20-11-2023 | Antibiotic | Antimicrobial Development and Drug Resistance (KC Claeys and J Smith, Section Editors)
Antibiotic Use at Hospital Discharge and Outpatient Antimicrobial Stewardship
Current Infectious Disease Reports
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Purpose of Review
Inappropriate and unnecessary antibiotic prescriptions are common in the outpatient setting and as patients transition from inpatient to outpatient care. This review is designed to discuss effective strategies aimed to improve appropriate antibiotic use during transitions of care and in the outpatient setting for high-priority syndrome areas including acute respiratory infections (ARI), urinary tract infections (UTI), skin and soft tissue infections (SSTI), and bone and joint infections (BJI).
Unlike inpatient stewardship programs, outpatient stewardship practices are currently not standardized across many healthcare systems. Since starting an outpatient ASP can be overwhelming, many programs opt to start by focusing on a smaller subset of high-priority locations or syndromes where antibiotics may be inappropriately prescribed. Numerous studies have identified effective antimicrobial stewardship strategies that can be incorporated on transitions of care and in the outpatient setting; however, a multimodal approach combining several stewardship strategies is often cited as the most effective approach. Available syndrome-specific interventions include opportunities at time of diagnosis, order entry, and post-prescription which may be tailored to meet individual program needs.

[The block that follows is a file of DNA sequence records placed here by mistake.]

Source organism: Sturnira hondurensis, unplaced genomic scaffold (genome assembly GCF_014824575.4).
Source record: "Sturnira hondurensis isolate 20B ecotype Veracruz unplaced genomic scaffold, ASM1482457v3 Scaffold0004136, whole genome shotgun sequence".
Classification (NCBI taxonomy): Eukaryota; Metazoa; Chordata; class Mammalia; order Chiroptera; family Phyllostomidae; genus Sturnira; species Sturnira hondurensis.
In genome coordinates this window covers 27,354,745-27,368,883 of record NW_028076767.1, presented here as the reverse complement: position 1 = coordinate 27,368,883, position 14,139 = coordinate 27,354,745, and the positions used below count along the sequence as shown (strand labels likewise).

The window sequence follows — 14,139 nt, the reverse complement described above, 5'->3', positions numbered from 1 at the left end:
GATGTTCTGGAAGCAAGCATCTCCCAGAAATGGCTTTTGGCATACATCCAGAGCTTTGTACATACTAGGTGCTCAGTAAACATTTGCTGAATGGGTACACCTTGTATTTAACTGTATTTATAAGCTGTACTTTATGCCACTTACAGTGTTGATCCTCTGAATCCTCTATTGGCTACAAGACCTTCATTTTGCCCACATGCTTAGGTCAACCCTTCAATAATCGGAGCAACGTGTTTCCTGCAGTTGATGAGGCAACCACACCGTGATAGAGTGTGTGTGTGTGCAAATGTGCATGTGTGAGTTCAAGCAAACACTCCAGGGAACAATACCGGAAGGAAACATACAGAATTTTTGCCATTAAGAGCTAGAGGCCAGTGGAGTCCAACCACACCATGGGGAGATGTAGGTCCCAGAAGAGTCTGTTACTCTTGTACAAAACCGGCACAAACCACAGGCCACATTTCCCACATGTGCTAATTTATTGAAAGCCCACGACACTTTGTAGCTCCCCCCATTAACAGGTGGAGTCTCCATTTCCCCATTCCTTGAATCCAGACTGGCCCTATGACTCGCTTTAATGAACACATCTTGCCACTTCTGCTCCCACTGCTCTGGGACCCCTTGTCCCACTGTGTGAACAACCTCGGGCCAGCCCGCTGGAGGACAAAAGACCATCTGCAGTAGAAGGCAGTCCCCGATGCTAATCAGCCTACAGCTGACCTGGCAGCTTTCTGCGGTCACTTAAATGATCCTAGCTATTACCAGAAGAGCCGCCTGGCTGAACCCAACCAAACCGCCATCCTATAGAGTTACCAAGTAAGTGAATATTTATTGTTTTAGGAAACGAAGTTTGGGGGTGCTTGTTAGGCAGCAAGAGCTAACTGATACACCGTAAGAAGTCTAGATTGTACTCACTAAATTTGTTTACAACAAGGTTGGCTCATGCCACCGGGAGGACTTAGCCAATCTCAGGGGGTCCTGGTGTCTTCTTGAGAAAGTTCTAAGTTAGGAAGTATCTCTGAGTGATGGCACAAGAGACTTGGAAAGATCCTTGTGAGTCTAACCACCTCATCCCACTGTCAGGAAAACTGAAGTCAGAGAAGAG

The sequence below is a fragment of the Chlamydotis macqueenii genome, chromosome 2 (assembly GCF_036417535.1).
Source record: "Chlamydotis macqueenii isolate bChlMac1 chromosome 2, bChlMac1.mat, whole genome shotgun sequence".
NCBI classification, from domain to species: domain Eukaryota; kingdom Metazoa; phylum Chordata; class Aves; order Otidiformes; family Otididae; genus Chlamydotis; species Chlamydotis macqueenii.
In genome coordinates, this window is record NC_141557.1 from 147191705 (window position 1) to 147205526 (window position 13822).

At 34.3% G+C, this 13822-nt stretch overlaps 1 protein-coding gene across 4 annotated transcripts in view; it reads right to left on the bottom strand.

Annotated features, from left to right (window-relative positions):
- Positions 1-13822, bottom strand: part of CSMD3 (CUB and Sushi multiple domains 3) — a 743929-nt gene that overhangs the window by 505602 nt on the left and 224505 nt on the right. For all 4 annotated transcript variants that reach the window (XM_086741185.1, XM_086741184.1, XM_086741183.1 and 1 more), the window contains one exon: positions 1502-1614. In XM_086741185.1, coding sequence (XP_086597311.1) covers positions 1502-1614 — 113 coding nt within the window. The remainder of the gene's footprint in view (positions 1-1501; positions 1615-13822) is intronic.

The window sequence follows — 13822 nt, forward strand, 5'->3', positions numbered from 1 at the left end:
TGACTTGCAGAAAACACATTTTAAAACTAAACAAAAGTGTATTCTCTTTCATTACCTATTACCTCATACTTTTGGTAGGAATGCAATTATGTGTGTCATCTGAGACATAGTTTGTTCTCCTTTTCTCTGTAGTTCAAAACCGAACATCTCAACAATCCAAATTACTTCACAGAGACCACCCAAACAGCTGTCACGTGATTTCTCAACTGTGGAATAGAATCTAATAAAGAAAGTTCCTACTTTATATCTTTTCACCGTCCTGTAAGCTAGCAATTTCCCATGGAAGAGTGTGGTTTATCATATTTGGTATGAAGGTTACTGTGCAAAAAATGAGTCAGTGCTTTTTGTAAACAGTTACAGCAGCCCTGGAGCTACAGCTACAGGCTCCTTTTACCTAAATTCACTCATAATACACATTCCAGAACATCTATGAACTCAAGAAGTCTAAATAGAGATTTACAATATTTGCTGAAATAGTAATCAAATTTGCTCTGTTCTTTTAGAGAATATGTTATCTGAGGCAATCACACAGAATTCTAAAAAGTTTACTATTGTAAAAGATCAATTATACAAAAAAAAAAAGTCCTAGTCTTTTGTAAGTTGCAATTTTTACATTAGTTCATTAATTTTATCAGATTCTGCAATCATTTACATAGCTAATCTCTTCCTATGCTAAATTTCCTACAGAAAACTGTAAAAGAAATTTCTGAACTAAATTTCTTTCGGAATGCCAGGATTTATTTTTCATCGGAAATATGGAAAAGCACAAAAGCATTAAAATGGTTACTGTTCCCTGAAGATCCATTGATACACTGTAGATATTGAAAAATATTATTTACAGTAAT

Outpatient ASP interventions targeted at diagnostic stewardship, adjustments to duration of therapy, optimization of agent selection, and avoidance of intravenous therapy remain high-priority target areas to prevent inappropriate antibiotic use.